(Pictured: Elton John gets airborne, October 25, 1975.)
I’ve written here before about Elton John’s best year ever—from the release of his Greatest Hits album and bringing John Lennon back to the stage at the end of 1974 to playing the Pinball Wizard in the Tommy movie to a pair of #1-debuting albums at a time when nobody had ever done it. The summer of ’75 also featured the fabled Midsummer Music show in London, at which Elton and his new band played all of the new Captain Fantastic and the Brown Dirt Cowboy.
That’s not even a whole year. That’s six months.
It’s hard to fathom the pressure Elton was under during the summer of 1975. After making Captain Fantastic, he fired his longtime bassist Dee Murray and drummer Nigel Olsson, who had been with him since he was living in his mother’s house. On June 21, the Midsummer Music show was his new band’s first live gig, and in Elton’s words to the crowd at the end of the show, “We were shit scared.” Back in the States a week later, Elton appeared onstage with the Doobie Brothers in Oakland. One night in July, as the band finished Rock of the Westies at Caribou Ranch in Colorado, he came on with the Rolling Stones at their show in Fort Collins, and, as he admitted in his autobiography, he overstayed his welcome onstage thanks to loads of cocaine.
Elton’s brief West of the Rockies Tour opened in San Diego on September 29, 1975. That show, at the San Diego Sports Arena, has been extensively bootlegged, and it recently turned up at the fabulous ROIO. On that night, the band played for nearly 3 1/2 hours (although the show would get shorter as the month-long tour went on). Elton opened with “Your Song,” and the setlist had all the classics Elton fans of ’75 would have expected. He played several cuts from Captain Fantastic and two from Rock of the Westies, including “Island Girl,” his new single, which Elton said from the stage had been released just that day. He played some deep cuts: “Dixie Lily” from Caribou, “Harmony” from Goodbye Yellow Brick Road, and “Empty Sky,” the title song from his 1969 album, which had gotten its first American release earlier in 1975. The bootleg closes with “Pinball Wizard,” although some shows on the tour ended with “Saturday Night’s Alright for Fighting.” (I have a bootleg of the October 14 Portland show, and it ends with “Pinball Wizard” too.)
It is not unusual for a band on the road to require a few dates to warm up, and at this show, the band sometimes comes off awkward and lumbering. Elton is strong and clear but he sometimes struggles to hit high notes, and he occasionally launches into a painful-sounding falsetto. But it’s by no means a bad show: the Captain Fantastic and Rock of the Westies songs are reinvented minus the Cheez Whiz slathered on them in the studio, and Elton alone at the piano, as he was at the beginning of the show, playing some of his earliest songs, is always worth the price of admission.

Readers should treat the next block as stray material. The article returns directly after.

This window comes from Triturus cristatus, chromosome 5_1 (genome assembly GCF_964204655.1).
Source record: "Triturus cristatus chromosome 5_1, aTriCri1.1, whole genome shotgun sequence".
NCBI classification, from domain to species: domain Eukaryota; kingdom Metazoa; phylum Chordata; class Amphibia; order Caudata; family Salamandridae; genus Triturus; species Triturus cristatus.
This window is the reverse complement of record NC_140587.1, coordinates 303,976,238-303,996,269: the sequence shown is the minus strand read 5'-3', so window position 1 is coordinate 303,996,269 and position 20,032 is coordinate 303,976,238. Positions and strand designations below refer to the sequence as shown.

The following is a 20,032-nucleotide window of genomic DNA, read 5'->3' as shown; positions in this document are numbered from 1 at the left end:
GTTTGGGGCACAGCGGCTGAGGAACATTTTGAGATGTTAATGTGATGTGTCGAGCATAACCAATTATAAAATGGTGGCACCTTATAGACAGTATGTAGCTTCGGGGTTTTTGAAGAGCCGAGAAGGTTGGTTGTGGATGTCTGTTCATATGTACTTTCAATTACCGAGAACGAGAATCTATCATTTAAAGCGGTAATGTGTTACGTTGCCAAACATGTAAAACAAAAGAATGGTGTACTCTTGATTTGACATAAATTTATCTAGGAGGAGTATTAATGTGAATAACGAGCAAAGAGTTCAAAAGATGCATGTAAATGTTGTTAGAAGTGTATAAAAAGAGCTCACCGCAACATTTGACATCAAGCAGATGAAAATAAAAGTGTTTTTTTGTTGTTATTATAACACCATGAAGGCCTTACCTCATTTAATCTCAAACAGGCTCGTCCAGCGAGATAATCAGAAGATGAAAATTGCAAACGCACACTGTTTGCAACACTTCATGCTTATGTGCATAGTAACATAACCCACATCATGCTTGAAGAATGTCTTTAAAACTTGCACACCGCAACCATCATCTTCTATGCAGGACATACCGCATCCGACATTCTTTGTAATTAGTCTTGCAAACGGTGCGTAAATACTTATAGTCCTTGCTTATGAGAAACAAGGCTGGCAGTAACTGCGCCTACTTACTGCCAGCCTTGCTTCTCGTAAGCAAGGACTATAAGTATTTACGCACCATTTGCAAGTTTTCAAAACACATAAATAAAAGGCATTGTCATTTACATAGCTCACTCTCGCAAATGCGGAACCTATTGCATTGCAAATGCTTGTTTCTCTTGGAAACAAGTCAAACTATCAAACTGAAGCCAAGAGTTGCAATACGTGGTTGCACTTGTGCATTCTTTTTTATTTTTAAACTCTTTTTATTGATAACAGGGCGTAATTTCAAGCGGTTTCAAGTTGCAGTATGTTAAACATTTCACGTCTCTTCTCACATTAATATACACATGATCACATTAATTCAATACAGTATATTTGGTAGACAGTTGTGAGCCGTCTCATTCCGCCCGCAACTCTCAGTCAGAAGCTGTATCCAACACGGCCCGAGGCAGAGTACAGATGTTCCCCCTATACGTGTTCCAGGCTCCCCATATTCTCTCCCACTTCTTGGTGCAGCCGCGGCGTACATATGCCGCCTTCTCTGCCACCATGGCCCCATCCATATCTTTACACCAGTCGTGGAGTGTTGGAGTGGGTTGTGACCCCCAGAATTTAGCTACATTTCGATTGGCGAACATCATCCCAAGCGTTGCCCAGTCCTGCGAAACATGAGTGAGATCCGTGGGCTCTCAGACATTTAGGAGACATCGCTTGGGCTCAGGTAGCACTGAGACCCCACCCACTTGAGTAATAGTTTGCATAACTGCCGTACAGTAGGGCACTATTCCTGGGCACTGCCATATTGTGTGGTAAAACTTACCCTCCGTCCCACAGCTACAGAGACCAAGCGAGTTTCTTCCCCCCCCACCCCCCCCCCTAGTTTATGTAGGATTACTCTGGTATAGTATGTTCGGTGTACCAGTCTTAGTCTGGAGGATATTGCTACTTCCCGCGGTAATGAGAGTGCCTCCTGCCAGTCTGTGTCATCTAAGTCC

The bootleg contains a lot of Elton’s stage banter. At one point, a fan who sent him a gift is thanked by name and seat number: “She got my hat size wrong but I’m going to wear it anyway,” he says. He’s almost obsequious sometimes, as if he were begging the audience to like him, as if he were not already the most popular rock star on Earth.
The West of the Rockies tour consisted of single shows in San Diego, Tucson, Las Vegas, Tempe, Salt Lake City, and Portland, and two-night stands in Denver, Seattle, and Vancouver. The first 12 shows were at indoor arenas, but the last five were in baseball stadiums: three nights at the Oakland-Alameda County Coliseum and two nights at Dodger Stadium in Los Angeles.
The Los Angeles shows, on October 25 and 26, 1975, featured opening acts Emmylou Harris and Joe Walsh, plus a gospel choir and a crowd in excess of 55,000 each night. If there’s a moment when Elton John went from #1 to whatever’s higher than that, the Dodger Stadium shows, and the end of the West of the Rockies tour, were that moment. But there’s only one direction you can go from the highest high. Elton would again play in America during the summer of 1976, score his biggest hit single to date (“Don’t Go Breaking My Heart”) and release another album that fall, Blue Moves. But he’d never again scale the heights of ’75.